Lithuanian Knitting book cover

The most ambitious book I’ve had the pleasure of editing is, hands down, Donna Druchunas’s and June Hall’s Lithuanian Knitting. Born of a mutual fascination with and personal dedication to the knitting traditions of this Eastern European country, the book is equal parts memoir, historical overview, and celebration of folk craft, and of course it contains a trove of knitting patterns and technique-related information.

In addition to releasing an ebook version, as per the usual self-publishing path, Donna and June want to have a hard-cover version printed in Lithuania, to support the local economy of the place so dear to them. To accomplish that expensive goal, they’ve recently launched a Pubslush crowdfunding campaign.

It’s such an unusual decision – to have a book printed in a faraway place not known globally for printing (like China is), and to crowdfund a book (which has certainly been done before, and after all it’s what Pubslush is entirely dedicated to, but it’s still not common practice) – that I asked Donna if she’d answer some questions about it. Here’s what she had to say:

KPW: First, tell me a little bit about the book.

DC: Lithuanian Knitting: Continuing Traditions is a travel-memoir-history-knitting book! Together with my co-author June Hall, I’ve created a book that tells our stories of traveling around the country were some of our ancestors were born learning about the people and culture all through knitting. We both have been to Lithuania many times and over the years have made many friends who have helped us find amazing information about traditional and contemporary knitting, textiles, sheep, wool, and folk art. It’s been the experience of a lifetime working on this project. Along with all of the stories, there are 25 projects to knit, including mittens, gloves, wrist warmers, and socks.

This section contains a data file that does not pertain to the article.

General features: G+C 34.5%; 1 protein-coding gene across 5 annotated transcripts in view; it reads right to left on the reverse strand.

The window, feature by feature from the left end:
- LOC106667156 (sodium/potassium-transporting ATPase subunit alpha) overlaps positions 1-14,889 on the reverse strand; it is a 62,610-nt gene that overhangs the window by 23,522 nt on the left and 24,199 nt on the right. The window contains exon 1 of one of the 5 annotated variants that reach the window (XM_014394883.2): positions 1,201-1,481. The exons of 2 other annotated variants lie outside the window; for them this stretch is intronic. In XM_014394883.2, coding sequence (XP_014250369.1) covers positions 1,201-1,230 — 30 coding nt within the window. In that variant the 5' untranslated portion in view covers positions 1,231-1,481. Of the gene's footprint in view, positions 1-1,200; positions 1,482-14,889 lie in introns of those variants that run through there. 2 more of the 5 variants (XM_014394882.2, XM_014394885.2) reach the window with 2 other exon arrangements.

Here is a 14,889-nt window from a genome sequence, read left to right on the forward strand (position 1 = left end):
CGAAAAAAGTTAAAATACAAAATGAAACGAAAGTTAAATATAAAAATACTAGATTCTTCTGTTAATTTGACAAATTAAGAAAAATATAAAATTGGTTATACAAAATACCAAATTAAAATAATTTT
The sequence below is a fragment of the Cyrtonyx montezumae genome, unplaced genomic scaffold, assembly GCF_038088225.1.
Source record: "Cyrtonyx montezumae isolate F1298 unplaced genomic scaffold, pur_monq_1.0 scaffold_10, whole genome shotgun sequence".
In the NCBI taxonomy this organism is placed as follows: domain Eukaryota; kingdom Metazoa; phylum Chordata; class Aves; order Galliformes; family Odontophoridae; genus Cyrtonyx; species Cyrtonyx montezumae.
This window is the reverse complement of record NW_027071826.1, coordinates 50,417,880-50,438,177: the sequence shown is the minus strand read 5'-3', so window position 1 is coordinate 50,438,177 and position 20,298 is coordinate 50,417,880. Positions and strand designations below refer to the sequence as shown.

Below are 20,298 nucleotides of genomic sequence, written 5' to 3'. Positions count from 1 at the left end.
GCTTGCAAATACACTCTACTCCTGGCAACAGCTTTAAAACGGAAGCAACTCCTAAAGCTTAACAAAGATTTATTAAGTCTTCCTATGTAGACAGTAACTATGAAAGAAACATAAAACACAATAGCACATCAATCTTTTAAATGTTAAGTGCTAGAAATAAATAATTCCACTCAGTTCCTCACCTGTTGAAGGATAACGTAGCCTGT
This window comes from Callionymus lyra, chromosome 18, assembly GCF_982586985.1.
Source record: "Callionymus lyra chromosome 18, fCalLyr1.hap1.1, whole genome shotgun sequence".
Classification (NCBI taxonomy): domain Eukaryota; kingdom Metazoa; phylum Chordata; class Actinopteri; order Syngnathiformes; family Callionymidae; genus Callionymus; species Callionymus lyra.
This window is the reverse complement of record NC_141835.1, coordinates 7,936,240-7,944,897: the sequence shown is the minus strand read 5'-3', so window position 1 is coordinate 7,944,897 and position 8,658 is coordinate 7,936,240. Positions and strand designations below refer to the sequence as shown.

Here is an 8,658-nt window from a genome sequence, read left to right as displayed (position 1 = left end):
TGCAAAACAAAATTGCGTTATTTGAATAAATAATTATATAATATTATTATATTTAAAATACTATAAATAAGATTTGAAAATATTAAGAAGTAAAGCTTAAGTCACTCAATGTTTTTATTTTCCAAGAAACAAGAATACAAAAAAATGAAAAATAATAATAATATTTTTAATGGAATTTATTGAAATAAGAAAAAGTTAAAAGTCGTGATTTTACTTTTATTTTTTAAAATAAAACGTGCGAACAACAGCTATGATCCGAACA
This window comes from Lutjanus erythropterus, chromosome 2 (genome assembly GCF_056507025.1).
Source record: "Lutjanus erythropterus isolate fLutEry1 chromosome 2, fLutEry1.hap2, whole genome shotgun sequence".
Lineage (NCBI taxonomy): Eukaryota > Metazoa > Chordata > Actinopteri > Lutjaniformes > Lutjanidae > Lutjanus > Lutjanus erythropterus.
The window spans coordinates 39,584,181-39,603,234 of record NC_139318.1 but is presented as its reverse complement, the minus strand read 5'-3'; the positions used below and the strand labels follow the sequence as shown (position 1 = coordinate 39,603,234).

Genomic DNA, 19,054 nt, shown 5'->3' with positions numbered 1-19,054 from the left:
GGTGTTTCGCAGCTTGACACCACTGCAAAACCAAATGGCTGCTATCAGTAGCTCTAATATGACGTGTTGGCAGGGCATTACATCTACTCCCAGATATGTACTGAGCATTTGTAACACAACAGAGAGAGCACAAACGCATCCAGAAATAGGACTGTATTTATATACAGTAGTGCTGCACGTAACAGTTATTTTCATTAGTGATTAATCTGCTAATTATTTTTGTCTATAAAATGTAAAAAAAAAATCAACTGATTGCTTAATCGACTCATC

Why did you decide to use Pubslush instead of self-publishing in a more traditional manner (print-on-demand, etc.)?

I’m publishing this book in partnership with Double Vision Press (Anne Berk) and will be having the book printed in Lithuania with the funds from Pubslush. Pubslush is simply a crowdfunding tool like Kickstarter, but it’s only for books! I don’t use print-on-demand because for the various options available either a) I don’t like the quality or b) the cost per book is too high. By working with a regular book printer, I can keep costs down per book and get the best possible quality. I am having this book printed in Lithuania with a very Eastern European style of design, and cover. Our art director is also in Lithuania.

What’s your experience with Pubslush been like? Do you find the platform easy to use? How are people responding to the campaign?

It’s great. The folks at Pubslush are so helpful and I’ve had a great response to the campaign so far. It’s only just started today and I’m thrilled by the early contributions and feedback in the comments.

I know the campaign has only just launched, but do you think you’ll use Pubslush again? Is it better suited to certain kinds of projects over others? Would you recommend it? And if you would, to whom?

I’m not sure. I mean, I would definitely recommend Pubslush. But the books I’m working on right now for the future are either with a publisher or they’re part of my Stories In Stitches series, which has a different cycle. If I ever did another big self-published book, I would definitely go with Pubslush for my launch.

I learned so much editing this book. Whether you’re already interested in Lithuania or Lithuanian knitting or not, I think you’ll enjoy it too. Check it out!

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Kristen Steele

Printing on-demand is definitely an option to consider, especially if you’re a first-time author who is going the self-publishing route. Self-published authors often will be investing their own money in their projects, and printing on-demand is a financially wise decision for a beginner.

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